N saturation symptoms in chaparral catchments are not reversed by prescribed fire

T. Meixner, M. E. Fenn, P. Wohlgemuth, M. Oxford, P. Riggan

Research output: Contribution to journalArticlepeer-review

29 Scopus citations


Fire is a critical ecosystem process in many landscapes and is particularly dominant in the chaparral shrublands of southern California which are also exposed to high levels of atmospheric N deposition. Few studies have addressed the combined effects of these two disturbance factors. In this study we evaluate the hydrologie and biogeochemical response of a control and a prescribed burn catchment over a 15-year period. Streamwater nitrate concentrations and export in the burned catchment were higher than those in the unburned catchment for 7-10 years after the burn and concentrations remained high in both catchments during the entire study. Therefore, fire is not an effective mitigation tool for N deposition in these semi-arid systems. Additionally, the extended N export in this system indicates that chaparral ecosystems do not recover their N retention capabilities as rapidly as humid systems do when subjected to disturbance.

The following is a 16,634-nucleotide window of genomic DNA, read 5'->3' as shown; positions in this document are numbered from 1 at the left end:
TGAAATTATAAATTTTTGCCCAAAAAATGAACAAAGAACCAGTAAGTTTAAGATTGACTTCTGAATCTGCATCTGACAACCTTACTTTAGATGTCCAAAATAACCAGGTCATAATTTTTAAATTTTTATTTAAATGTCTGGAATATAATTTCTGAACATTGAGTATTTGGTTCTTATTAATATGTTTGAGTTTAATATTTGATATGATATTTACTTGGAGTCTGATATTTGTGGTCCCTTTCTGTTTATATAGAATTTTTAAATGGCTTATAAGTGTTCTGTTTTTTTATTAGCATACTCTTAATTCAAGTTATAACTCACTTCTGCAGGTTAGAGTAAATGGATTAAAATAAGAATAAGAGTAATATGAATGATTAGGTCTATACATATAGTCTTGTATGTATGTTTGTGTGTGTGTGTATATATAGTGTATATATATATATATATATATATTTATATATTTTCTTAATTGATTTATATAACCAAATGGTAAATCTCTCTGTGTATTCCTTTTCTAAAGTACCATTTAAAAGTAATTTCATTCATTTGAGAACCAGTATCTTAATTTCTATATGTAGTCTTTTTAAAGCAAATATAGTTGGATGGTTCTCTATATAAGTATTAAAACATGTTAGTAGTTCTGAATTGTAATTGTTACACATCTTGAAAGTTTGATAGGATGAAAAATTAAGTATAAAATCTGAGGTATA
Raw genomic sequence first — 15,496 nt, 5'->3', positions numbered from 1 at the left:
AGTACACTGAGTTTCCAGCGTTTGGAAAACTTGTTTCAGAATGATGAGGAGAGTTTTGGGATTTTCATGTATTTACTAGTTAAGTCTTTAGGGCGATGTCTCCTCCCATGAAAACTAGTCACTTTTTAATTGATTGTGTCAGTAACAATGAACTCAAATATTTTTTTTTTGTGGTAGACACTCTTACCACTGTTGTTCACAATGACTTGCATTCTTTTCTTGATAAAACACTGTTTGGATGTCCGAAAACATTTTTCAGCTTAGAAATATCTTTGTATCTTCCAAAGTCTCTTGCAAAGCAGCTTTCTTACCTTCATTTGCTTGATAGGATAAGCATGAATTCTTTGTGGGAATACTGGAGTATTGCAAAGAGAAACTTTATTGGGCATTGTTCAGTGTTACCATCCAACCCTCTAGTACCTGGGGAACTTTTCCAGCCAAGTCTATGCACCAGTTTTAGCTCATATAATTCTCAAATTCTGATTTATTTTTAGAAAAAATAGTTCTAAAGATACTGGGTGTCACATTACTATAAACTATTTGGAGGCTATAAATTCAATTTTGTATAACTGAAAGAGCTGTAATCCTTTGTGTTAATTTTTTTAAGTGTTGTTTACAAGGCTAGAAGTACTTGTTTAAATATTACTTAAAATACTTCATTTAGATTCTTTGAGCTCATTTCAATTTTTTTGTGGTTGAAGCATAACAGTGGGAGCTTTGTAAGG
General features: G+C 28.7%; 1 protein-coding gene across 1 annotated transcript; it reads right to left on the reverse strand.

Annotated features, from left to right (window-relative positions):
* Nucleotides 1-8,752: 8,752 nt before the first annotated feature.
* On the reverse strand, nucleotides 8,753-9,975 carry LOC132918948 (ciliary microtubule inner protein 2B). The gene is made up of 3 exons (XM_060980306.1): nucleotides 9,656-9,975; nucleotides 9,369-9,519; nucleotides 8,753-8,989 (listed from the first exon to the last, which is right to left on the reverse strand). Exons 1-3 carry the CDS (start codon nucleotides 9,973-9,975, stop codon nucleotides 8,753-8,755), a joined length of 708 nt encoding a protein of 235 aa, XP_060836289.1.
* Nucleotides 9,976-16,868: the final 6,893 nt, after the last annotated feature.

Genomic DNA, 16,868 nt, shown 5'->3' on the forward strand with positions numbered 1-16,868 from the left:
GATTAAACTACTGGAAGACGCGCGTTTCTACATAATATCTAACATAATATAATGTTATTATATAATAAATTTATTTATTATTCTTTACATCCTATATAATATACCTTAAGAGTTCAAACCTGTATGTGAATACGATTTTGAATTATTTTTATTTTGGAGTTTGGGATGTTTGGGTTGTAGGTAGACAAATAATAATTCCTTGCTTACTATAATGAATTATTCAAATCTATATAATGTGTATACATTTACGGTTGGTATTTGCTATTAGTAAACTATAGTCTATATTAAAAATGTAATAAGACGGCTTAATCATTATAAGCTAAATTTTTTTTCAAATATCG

Original languageEnglish (US)
Pages (from-to)2887-2894
Number of pages8
JournalEnvironmental Science and Technology
Issue number9
StatePublished - May 1 2006

ASJC Scopus subject areas

  • Chemistry(all)
  • Environmental Chemistry


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